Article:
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3 Feb 2020

Password Security: Is Yours Strong Enough?


There is a hacker attack every 39 seconds 

There is a hacker attack every 39 seconds according to Security Magazine. 81% of Company Data Breaches are due to poor passwords and over 70% of employees re-use passwords at work. The report found a staggering 81% of hacking-related breaches were leveraged either stolen and/or weak passwords. Even though 91% of people know reusing passwords is poor practice, 59% reuse their passwords everywhere – at home and at work.
Source: tracesecurity, Verizon Data Breach Investigations Report

Prevent hackers accessing your Oracle E -Business (EBS) system in 2020 by improving the complexity and strength of your passwords.

Your EBS application holds a wealth of sensitive personal and corporate information, which could cause your organisation both legal and reputational damage if compromised. One way to mitigate that risk is to improve the strength of user passwords.

There is a wealth of information available from security experts such as McAfee, Norton and Kaspersky. They all agree that having complex passwords reduces the risk of unauthorised use of your systems. Stronger, more complex passwords can be achieved by the following:

  • Having passwords of at least 8 characters in length
  • Using a mixture of upper and lower case letters, numbers and special characters
  • Avoiding repeating characters
  • Regularly change passwords

Of course, your organisation may have its own password policy which could include all these best practices or exceed them.


Oracle Does All This, Right?

Oracle EBS does a pretty good job in meeting the password best practices above, although with some limitations. All of the below can be set through standard configuration within Oracle EBS.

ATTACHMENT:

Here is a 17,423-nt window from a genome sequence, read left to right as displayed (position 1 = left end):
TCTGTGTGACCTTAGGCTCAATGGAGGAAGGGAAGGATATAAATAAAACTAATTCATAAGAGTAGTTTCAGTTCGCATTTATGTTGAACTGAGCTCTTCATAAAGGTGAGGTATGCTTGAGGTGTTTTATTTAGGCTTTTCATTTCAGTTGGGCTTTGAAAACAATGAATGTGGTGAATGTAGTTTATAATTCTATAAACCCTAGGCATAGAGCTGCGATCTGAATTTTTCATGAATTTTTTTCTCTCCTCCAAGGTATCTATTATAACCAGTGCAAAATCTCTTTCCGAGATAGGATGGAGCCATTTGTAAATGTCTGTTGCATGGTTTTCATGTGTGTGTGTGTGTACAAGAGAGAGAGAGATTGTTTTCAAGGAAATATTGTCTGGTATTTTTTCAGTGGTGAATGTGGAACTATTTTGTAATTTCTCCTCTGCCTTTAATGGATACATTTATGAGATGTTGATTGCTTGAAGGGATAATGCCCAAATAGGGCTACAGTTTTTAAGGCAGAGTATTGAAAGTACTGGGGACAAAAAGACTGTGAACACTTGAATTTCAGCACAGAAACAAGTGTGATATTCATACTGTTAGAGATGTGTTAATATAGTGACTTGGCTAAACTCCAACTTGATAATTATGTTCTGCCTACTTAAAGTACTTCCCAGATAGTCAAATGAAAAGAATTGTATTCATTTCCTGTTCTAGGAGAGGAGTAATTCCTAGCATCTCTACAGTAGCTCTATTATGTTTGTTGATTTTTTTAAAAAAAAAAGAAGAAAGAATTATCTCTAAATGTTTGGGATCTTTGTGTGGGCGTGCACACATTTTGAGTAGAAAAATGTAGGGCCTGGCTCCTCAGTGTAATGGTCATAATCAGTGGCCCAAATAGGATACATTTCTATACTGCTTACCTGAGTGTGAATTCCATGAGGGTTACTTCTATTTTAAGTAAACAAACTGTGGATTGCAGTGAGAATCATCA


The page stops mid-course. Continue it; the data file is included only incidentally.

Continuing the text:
• Password Length: You can define the minimum length of passwords. This can be set to be between five and thirty characters in length, with the default value of five characters.
You can also set the minimum length for different types of users. For example, you could ensure that System Administrators have a longer password length than end-users.
  • Password Case 
You can ensure that all passwords must be entered in the correct case. If a user sets their password to have a mixture of upper and lower case letters, then when they come to log onto EBS then they must enter them in that same case. This is the default configuration for EBS Release 12 onwards.
  •  Password Complexity: You can make your passwords more complicated so that they meet the following:

    •    The password does not contain repeating characters.

    •    The password contains at least one letter and one number.

    •    The password does not contain the username.

    •     However, this will not meet best practice as it does not force a user to have a special character or a mixture of upper and lower case letters in their password.

  • Password Reuse: You can prevent users from reusing their password for a specified number of days. For example, you could prevent users being allowed to reuse a previous password for a year or more.
  • Password Expiration: Oracle EBS user accounts can be configured to force the user to change their password on a regular basis. For example, you can enforce your EBS users to change their passwords every 90 days.
  • Password Failure: You can lock EBS user accounts after a specified number of consecutive failed log on attempts. A locked account will need to be unlocked by a system administrator by changing the account’s password.

Can I do more?

While the out-of-the-box Oracle EBS solution is good, it might not meet best practice or your own organisation’s password policies. For example, there is currently no native support for ensuring that special characters or a mixture of upper and lower case letters are required in the password. However, Oracle provides a method to build your own custom password validation which can meet whatever rules your organisation may have. By creating a simple Java Class that holds your password rules, you can ensure that your own custom validation is triggered whenever a user changes their password.

Advantages of Custom Validation

  • You can apply your own organisations rules to the password validation routine.
  • The functionality supports using custom messages to make the process more user-friendly.
  • Custom validation is supported by Oracle and is an allowed customisation.
  • Implementing custom validation does not require users to immediately change their passwords.

Disadvantages of Custom Validation

  • Requires a custom Java Class to be written to hold your password rules
  • Using custom validation removes the out-of-the-box Oracle password complexity rules, so these will need to be built into your Java Class.

Useful Links

How to Setup Password Security? 564125.1

How to Implement Sign on Password Custom Profile Option in EBS 11i / R12 362663.1


tracesecurity, Verizon Data Breach Investigations Report

Security Magazine.

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